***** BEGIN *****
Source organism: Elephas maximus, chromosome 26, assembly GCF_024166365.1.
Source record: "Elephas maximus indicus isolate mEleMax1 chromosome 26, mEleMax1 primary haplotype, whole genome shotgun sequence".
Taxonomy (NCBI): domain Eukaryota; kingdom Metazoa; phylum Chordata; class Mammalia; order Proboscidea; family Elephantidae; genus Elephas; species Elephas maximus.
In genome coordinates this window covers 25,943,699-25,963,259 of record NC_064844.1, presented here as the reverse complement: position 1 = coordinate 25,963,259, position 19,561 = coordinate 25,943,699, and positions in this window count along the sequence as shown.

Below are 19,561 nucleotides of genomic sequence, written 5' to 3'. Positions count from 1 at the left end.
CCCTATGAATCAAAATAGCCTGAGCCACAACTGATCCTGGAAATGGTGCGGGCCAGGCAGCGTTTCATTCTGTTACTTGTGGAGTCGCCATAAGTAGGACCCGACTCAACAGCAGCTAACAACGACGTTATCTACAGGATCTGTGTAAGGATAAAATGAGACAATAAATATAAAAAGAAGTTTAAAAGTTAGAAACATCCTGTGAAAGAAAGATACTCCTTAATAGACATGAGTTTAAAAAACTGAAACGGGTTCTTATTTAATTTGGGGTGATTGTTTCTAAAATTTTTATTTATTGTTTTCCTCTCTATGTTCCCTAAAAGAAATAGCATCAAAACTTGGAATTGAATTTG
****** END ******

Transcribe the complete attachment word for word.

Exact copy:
Source organism: Elephas maximus, chromosome 26, assembly GCF_024166365.1.
Source record: "Elephas maximus indicus isolate mEleMax1 chromosome 26, mEleMax1 primary haplotype, whole genome shotgun sequence".
Taxonomy (NCBI): domain Eukaryota; kingdom Metazoa; phylum Chordata; class Mammalia; order Proboscidea; family Elephantidae; genus Elephas; species Elephas maximus.
In genome coordinates this window covers 25,943,699-25,963,259 of record NC_064844.1, presented here as the reverse complement: position 1 = coordinate 25,963,259, position 19,561 = coordinate 25,943,699, and positions in this window count along the sequence as shown.

Below are 19,561 nucleotides of genomic sequence, written 5' to 3'. Positions count from 1 at the left end.
CCCTATGAATCAAAATAGCCTGAGCCACAACTGATCCTGGAAATGGTGCGGGCCAGGCAGCGTTTCATTCTGTTACTTGTGGAGTCGCCATAAGTAGGACCCGACTCAACAGCAGCTAACAACGACGTTATCTACAGGATCTGTGTAAGGATAAAATGAGACAATAAATATAAAAAGAAGTTTAAAAGTTAGAAACATCCTGTGAAAGAAAGATACTCCTTAATAGACATGAGTTTAAAAAACTGAAACGGGTTCTTATTTAATTTGGGGTGATTGTTTCTAAAATTTTTATTTATTGTTTTCCTCTCTATGTTCCCTAAAAGAAATAGCATCAAAACTTGGAATTGAATTTG